Rick Moen, email@example.com
Fri, 28 Dec 2007 16:31:39 -0800
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Date: Thu, 27 Dec 2007 21:16:21 -0800 To: email@example.com From: Rick Moen <firstname.lastname@example.org> Subject: Re: [svlug] recommended percentage swap on 400G driveQuoting Darlene Wallach (email@example.com):
> Is there a percentage of the disk size I should calculate for > swap?
The amount of desirable swap on your system, and its placement, really isn't directly related to disk size (except in the "you have to have X amount of space in order for allocating Y from it to be reasonable" sense): It's more related to total system physical RAM than anything else, and secondarily to your usage patterns with that RAM (number of active apps, RAM footprint of each of those).
The rule of thumb on all *ixes that you'll see quoted ad nauseam is that total swap space should generally be somewhere from 1.5x to 2 or 3x total physical RAM. If your system has multiple physical hard drives, all of which are roughly similar in overall speediness, then ideally you want to put some swap on each physical drive -- max no. being 32 ;-> -- so that the (fairly intelligent) swapper process can split the necessary seeking activity between them, for best performance through parallelism. By contrast, if any of the drives is markedly slower, it's still worth putting some swap on it, but you'd want to specify a lower swap priority to the swapper process. (See "man 2 fstab" or "man 8 swapon" for details.)
Ideally, you would also want to physically place the swap partitions between other partitions in a manner calculated to (you hope) reduce average seek time by keeping the heads in the general vicinity more often than not.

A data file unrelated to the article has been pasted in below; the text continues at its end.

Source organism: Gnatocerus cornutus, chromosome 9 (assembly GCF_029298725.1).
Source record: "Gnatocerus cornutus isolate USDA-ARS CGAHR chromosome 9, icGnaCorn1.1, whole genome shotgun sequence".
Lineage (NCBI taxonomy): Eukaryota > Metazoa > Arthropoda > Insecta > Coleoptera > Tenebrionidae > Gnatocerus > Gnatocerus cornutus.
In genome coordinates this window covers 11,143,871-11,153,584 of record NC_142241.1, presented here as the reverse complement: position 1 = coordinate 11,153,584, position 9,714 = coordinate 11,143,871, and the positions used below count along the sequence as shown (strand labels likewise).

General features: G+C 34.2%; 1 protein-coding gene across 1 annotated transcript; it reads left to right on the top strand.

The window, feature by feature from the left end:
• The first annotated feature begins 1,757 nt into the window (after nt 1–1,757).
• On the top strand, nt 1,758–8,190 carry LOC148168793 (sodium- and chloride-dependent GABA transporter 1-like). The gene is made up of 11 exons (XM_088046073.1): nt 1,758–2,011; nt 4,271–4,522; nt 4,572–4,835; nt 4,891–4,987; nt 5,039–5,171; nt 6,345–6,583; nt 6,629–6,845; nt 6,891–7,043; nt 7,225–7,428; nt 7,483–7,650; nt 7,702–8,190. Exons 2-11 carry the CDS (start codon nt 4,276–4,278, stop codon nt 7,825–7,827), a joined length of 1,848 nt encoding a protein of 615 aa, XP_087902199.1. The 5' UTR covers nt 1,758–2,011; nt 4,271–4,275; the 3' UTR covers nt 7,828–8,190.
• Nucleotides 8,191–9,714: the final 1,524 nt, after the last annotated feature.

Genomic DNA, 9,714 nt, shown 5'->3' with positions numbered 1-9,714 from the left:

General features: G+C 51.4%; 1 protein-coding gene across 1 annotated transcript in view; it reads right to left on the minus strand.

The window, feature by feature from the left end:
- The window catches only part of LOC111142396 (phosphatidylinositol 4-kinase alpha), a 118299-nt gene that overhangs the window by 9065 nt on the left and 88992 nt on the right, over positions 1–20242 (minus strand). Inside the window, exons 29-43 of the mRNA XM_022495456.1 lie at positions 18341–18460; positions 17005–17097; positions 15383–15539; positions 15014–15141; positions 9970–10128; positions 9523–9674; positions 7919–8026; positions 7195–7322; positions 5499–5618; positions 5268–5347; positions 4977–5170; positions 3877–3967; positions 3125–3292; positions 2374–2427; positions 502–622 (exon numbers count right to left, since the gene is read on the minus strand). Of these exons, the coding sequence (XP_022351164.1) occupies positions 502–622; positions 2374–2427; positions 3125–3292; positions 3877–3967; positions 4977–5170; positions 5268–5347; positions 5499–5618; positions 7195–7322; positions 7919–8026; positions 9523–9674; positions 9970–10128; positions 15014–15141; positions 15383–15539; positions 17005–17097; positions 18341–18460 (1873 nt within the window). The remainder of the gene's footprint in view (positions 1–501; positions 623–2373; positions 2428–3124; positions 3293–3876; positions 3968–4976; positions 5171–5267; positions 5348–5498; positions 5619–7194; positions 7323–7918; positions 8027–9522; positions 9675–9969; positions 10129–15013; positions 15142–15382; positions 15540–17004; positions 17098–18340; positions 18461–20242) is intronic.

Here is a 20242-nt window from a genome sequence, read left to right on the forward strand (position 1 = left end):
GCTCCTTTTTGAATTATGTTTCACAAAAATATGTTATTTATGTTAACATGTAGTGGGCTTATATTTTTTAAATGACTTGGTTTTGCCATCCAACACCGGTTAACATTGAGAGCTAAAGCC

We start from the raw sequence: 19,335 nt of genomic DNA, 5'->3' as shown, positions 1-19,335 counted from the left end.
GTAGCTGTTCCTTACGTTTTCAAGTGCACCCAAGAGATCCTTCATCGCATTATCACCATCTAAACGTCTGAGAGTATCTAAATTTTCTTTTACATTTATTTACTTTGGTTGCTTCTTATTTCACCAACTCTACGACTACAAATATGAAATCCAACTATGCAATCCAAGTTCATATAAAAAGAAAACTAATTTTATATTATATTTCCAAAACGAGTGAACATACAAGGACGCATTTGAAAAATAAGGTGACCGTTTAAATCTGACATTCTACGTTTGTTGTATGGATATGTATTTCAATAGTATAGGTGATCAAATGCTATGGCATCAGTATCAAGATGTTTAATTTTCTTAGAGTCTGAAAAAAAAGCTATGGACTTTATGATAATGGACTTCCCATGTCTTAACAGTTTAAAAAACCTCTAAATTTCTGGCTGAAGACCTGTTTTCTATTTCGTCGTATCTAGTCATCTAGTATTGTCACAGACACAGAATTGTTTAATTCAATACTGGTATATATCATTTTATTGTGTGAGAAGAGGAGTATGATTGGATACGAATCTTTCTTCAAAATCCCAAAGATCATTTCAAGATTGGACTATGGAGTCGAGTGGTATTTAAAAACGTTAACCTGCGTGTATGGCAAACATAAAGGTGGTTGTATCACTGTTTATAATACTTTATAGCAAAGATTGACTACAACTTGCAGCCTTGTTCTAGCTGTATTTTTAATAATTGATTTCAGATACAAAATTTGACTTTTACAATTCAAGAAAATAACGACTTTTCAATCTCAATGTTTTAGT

As if all this detail wasn't enough to contend with, it turns out that Linux swap files (as opposed to partitions) are a contender again. They were common in very early Linux days, but fell out of favour when it emerged that swap partitions yielded much better performance. However, it turns out that, with the 2.6.x kernel series, swap files once again have competitive performance, and might be worth using. See: http://lkml.org/lkml/2006/5/29/3
 This is an OK rough heuristic, but obviously doesn't fit all usage models. In general terms, you want enough swap so that you're very unlikely to get tasks killed by the out-of-memory killer for lack of virtual memory, even when your system is heavily loaded. Too much swap really only wastes disk space, which is relatively cheap and plentiful, so most people are wise to err slightly on the side of overallocation.
Theoretically, if you had huge gobs of RAM, e.g., 64GB RAM, in relation to your usage, some would argue that you should have no swap (and certainly not 128GB of it!), since you're basically never going to need to swap out files or processes at all. But actually, memory pages managed in virtual memory don't always back files at all, as Martin Pool points out in the page you cited (http://sourcefrog.net/weblog/software/linux-kernel/swap.html).
This whole field remains debatable in many areas, because real-world usage is difficult to model, theoretical knowledge is a fallible guide to reality, and available documentation is a bit poor and obscure (with the notable exception of Mel Gorman's book), so intuition and plausible but non-definitive theories are common.
 Seeking is the process of moving the drive heads between concentric tracks, and is by orders of magnitude the slowest operation a hard drive needs to do. Therefore, anything that reduces seek time or average seek distance will considerably improve virtual-memory performance and extend HD life.
 Including for interface reasons, e.g., being USB-connected.
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